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Joshua 20. The Cities of Refuge
Although the children of Israel now had their territorial allotments, as detailed in Joshua 14–19, there remained one demographic that needed to be accounted for: marginalized or otherwise disenfranchised persons, specifically persons in compromising legal situations. Their allotment is described in chapter 20, which regulates cities of refuge. The Lord had already commanded Moses to establish such cities once the Israelites were settled in the land of Canaan (see Numbers 35:9–34; Deuteronomy 19:1–13), but it fell upon Joshua to constitute the practice.
Joshua 20 is structured broadly in two parts: verses 1–6 detail the protocols for those who flee to a city of refuge after committing involuntary manslaughter, while verses 7–9 specify which cities were set apart as places of refuge. According to the instructions given in verses 1–6, someone who committed involuntary manslaughter could seek asylum in one of the six cities described in verses 7–9 to have their case adjudicated. The “avenger of blood,” the deceased’s next of kin who was responsible for exacting vengeance, could not harm the accused if they reached one of the cities. If the high priest died before the case could be resolved, the accused party was cleared of any wrongdoing and could return home.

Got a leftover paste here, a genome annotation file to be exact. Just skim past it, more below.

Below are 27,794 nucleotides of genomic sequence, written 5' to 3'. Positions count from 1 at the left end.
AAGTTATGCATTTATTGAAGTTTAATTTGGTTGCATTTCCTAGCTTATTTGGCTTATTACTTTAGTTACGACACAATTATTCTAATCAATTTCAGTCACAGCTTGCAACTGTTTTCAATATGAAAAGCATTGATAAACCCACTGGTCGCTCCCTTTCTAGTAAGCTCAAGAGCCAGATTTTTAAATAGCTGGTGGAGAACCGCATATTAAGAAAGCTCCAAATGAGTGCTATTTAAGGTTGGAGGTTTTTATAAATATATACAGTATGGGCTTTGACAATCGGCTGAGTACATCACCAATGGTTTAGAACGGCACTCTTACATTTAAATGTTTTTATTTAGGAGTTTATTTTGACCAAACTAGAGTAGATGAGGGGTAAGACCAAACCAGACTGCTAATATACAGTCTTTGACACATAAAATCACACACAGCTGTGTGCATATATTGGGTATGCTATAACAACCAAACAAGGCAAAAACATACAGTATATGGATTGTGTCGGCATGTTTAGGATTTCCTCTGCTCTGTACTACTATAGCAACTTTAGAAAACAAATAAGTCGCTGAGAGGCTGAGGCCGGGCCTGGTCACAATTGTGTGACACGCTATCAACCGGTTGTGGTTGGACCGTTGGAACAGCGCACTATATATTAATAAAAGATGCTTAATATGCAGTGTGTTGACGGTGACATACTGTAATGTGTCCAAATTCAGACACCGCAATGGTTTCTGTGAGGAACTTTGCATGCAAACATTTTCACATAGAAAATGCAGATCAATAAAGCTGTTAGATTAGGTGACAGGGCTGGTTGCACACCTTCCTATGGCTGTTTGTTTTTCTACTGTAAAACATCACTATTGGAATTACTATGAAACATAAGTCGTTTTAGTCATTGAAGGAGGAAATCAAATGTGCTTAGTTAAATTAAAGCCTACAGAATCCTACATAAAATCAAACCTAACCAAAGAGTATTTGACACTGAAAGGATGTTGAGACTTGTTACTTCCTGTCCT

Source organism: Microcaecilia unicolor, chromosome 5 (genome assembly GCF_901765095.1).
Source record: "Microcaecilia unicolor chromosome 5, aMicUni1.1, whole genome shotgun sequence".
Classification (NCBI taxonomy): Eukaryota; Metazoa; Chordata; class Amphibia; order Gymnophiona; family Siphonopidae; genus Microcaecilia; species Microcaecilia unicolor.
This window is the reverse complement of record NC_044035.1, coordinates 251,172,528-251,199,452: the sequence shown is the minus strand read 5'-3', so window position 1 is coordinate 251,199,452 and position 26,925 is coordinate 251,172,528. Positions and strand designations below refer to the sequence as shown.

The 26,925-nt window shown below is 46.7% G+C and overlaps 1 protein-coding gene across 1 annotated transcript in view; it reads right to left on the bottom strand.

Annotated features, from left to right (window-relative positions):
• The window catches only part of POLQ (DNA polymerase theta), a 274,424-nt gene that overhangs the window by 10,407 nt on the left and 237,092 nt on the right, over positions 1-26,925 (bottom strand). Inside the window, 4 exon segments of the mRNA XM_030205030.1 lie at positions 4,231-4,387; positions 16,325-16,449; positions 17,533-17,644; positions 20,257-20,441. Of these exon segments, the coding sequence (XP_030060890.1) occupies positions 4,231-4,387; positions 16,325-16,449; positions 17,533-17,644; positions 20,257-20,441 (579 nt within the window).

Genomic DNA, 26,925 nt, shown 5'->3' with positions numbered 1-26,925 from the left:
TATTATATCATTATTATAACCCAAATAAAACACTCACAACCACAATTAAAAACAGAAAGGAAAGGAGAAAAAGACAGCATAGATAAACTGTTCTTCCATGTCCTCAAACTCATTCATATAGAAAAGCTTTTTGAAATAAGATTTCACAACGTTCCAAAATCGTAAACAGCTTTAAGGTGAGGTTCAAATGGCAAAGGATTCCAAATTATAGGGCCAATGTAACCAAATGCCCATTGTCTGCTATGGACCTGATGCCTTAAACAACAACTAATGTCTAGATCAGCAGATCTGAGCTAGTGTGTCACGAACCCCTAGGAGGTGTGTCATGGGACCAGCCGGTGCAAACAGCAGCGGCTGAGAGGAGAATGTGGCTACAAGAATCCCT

In order to have an effective distribution of refuge cities, three towns were allotted on both sides of the Jordan—Kedesh, Schechem, and Kirjatharba (or Hebron) on the west side, and Bezer, Ramoth, and Golan on the east. All six of these cities were Levitical cities (that is, cities allotted to the Levites per Joshua 21:1, 11, 27, 32, 36, 38), probably to maintain impartiality or neutrality. The cities of refuge were also a place for aliens in the land of Canaan to seek judicial oversight or refuge (20:9).
That these cities of refuge were established immediately after the allotment of Israel’s own inheritances showed the clear moral emphasis the covenant people placed on matters of the law and justice. It also demonstrated the need to watch over those that might be socially disadvantaged, especially aliens who might not have any other judicial recourse.
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